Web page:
W3C home > Mailing lists > Public > public-html@w3.org > November 2008

Re: An HTML language specification vs. a browser specification

From: Boris Zbarsky <bzbarsky@MIT.EDU>
Date: Fri, 14 Nov 2008 18:45:40 -0500
Message-ID: <491E0DA4.9020103@mit.edu>
To: Robert J Burns <rob@robburns.com>
CC: public-html@w3.org

Robert J Burns wrote:
> I'm not really clear what your questions are directed at in my previous 
> message.

They certainly are.

> Certainly, that would need to be part of a parsing the spec. The with 
> SGML we had DTDs.

DTDs aren't a parsing spec.  DTDs are a way to specify what markup is 
valid (and some details like inferring opening/closing tags).  SGML + 
DTDs is closer to a parsing spec (mostly on the SGML side).  But it's 
not really sufficiently well-defined to handle arbitrary byte streams.

> With HTML5 we have prose along with specific error 
> handling for ill-formed/invalid markup.

Right.  Though there's plenty of perfectly valid markup that requires 
behavior that looks suspiciously like error handling, as a result of the 
SGML legacy described above.

> What I'm suggesting is that this 
> part of the HTML5 spec suffers from not having some specialized 
> expertise applies to this.

Specialized expertise in what?  Language design?  Parser design? 
Parsing HTML?  I think a good bit of HTML parsing expertise has been 
applied to writing this part of the spec.  Unless by "this" you mean 
something other than "prose along with specific error handling".

> Ideally I think we could have a parsing 
> specification that applied to HTML and SGML equally, but with the 
> possibility of specifying error handling for other DTD specified SGML. 
> Think of it as an SGML parser with a built-in HTML5 DTD.

That's not particularly compatible with the way HTML actually needs to 
be parsed....  And a DTD can't specify the behavior that's needed out of 
an HTML parser, I should note.  If you're using "DTD" as a shorthand for 
"machine-readable format", there's no reason one couldn't create a 
machine-readable definition of the HTML5 state machine.  I'm just not 
sure that's what you're looking for.

> Parsing only depends on the HTML language with respect to the schema 
> handling.

It depends on the language because of the wide variety of tags that have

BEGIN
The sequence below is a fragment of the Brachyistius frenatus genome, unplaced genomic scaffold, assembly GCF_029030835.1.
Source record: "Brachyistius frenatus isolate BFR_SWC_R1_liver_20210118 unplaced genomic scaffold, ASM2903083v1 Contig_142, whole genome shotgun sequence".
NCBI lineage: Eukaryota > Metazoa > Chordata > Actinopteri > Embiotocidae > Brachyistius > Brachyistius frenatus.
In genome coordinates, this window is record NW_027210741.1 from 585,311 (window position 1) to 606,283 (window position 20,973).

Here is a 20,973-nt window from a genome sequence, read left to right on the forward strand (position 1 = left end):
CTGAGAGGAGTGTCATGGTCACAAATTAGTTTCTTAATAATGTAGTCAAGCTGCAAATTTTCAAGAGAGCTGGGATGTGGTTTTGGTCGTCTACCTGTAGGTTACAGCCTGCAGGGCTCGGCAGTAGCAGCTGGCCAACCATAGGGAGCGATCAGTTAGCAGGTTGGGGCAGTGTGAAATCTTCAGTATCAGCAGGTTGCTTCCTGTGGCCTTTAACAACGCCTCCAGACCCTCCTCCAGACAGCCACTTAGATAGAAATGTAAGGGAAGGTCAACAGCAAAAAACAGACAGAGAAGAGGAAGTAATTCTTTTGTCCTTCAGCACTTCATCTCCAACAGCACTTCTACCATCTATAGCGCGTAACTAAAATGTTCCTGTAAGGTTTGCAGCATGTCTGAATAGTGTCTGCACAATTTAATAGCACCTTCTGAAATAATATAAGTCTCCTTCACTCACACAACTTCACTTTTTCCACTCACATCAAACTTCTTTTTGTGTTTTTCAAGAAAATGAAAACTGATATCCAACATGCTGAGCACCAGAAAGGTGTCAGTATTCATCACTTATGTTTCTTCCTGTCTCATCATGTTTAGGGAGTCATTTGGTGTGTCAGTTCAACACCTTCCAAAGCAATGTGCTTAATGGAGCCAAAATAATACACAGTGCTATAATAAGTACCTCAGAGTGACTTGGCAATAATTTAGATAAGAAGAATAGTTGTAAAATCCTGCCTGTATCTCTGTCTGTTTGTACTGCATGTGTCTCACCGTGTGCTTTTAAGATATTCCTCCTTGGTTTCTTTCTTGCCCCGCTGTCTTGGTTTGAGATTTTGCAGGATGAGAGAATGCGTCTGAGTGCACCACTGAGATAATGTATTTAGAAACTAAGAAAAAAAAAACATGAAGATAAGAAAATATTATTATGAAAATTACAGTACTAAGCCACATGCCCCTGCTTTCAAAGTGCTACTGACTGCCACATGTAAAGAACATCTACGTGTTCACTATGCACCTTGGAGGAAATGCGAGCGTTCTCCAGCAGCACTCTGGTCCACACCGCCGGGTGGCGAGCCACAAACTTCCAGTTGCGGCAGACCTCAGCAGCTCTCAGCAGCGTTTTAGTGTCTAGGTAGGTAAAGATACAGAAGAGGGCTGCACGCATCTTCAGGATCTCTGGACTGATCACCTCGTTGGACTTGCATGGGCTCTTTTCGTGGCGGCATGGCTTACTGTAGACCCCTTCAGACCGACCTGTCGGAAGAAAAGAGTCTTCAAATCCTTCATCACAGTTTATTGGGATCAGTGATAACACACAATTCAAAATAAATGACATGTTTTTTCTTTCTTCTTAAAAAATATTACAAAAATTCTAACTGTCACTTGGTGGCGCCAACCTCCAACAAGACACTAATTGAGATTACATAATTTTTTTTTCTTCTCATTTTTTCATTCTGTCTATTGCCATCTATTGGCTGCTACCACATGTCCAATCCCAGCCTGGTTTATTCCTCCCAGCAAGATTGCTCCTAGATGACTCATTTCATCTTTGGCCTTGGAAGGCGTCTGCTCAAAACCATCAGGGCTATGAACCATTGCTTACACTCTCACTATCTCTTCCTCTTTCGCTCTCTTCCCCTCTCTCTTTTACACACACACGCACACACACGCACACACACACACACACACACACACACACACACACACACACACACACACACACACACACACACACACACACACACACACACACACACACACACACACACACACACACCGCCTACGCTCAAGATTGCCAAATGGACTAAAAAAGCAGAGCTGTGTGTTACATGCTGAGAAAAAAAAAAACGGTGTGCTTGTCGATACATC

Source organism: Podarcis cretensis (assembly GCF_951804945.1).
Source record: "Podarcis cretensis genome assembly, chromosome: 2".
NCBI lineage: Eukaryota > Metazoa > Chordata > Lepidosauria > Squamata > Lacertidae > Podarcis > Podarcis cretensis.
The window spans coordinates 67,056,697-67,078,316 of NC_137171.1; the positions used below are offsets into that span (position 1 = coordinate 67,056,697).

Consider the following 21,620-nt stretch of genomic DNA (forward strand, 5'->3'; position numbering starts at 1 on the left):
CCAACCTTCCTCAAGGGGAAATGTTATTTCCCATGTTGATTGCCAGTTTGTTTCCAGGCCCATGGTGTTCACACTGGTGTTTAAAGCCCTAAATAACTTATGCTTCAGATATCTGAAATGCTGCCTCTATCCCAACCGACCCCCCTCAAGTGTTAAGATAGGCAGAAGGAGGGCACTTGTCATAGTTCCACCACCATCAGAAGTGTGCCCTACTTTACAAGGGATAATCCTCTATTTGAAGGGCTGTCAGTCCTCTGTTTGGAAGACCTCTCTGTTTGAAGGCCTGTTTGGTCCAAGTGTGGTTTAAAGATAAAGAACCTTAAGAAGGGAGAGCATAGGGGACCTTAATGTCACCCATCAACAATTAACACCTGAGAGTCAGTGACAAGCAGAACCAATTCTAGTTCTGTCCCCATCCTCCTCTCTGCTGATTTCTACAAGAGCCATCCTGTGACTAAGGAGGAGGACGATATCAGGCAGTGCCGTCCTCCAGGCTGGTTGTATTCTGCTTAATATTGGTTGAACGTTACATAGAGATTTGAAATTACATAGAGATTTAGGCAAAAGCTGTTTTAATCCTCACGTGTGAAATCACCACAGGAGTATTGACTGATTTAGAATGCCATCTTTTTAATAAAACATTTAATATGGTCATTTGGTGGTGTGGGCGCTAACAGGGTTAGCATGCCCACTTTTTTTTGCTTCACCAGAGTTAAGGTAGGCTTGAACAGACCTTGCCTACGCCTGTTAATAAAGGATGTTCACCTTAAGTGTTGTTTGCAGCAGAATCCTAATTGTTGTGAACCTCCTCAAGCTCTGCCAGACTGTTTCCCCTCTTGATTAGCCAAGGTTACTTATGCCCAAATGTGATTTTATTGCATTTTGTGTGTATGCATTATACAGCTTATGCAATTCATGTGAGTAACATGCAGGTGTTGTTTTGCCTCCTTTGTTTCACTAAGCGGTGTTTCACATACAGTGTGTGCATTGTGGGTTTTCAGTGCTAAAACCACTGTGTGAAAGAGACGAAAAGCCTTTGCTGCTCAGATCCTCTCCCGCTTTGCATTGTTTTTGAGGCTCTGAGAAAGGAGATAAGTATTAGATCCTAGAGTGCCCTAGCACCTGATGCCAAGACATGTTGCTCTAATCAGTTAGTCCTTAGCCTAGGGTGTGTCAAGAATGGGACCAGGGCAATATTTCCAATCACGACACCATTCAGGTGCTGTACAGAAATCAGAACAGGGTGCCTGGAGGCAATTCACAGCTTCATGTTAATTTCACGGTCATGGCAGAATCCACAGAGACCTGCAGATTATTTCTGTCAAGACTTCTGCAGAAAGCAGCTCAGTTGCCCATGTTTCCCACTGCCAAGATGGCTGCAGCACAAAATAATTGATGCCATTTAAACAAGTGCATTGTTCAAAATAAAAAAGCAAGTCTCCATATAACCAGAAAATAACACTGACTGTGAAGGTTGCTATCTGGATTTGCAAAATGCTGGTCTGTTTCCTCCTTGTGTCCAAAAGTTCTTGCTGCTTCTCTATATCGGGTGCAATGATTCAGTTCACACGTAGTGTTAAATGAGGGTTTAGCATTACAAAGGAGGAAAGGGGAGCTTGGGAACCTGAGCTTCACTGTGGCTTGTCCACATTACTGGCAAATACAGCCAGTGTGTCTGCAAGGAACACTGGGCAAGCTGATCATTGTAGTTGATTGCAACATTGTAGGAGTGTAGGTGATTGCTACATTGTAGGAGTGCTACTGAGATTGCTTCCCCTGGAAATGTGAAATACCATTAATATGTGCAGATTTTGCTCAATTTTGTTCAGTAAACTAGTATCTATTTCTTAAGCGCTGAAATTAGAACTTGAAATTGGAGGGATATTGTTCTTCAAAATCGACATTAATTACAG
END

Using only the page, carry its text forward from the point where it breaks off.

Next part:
to be handled in "weird" ways.

> Valid well-formed markup can be specified by a the language 
> schema and leave error-handling specifications to the parsing algorithm. 

I'm not sure what the first part of that sentence means, to be honest, 
but I agree with the second part.  The parsing algorithm needs to be 
aware of the error handling, and hence of the HTML vocabulary and the 
various properties different HTML tags have in terms of parsing.

> Perhaps it would better to say this is the specification of the HTML 
> vocabulary  (elements, attributes, and content models) and DOM as 
> opposed to the HTML 'language' and DOM.

OK.  So this would basically be a list of elements, corresponding 
attributes, DOM interface, and the behavior of said DOM interfaces, 
without reference to where these elements come from or how they relate 
to each other other than that some elements may contain other elements 
in some cases?

>> Note that in practice parsing might need to depend on attribute 
>> values....
> Could you give an example where parsing depends on attribute values?

Sure.  Compare the DOM produced by browsers for:

     <input type="text">

To that for:

     <input type="hidden">

In practice, either you submit your form controls in DOM order and parse 
differently depending on the type attribute of the control or you parse 
the same way no matter what the type, but submit in an order that has 
nothing to do with DOM order.

> Still there's an independence. We can allow scripts to call the parser 
> and we can have parsers produce scripts while still keeping the 
> definition separate.

The definition of which?

> The point of my post (and what I read Roy Fielding saying) is that the 
> current HTML5 specification's strength is in its web browser behavior 
> specification.

"web browser behavior" includes the parsing algorithm.  In fact, that's 
one of the most important parts of the current specification from 
Mozilla's point of view.

> The parsing algorithm and the HTML vocabulary parts of 
> the spec suffer because we don't have spec editors who sufficiently 
> understand those parts.

Uh...  We have spec editors who understand the parsing algorithm far 
better than anyone else I can think of, since they've spent a good bit 
of time studying how browsers actually parse HTML.  So I don't know 
where the "don't have spec editors who sufficiently understand those 
parts" meme comes from.  It more or less looks like a passive-aggressive 
accusation of incompetence to me.

Received on Friday, 14 November 2008 23:46:27 UTC

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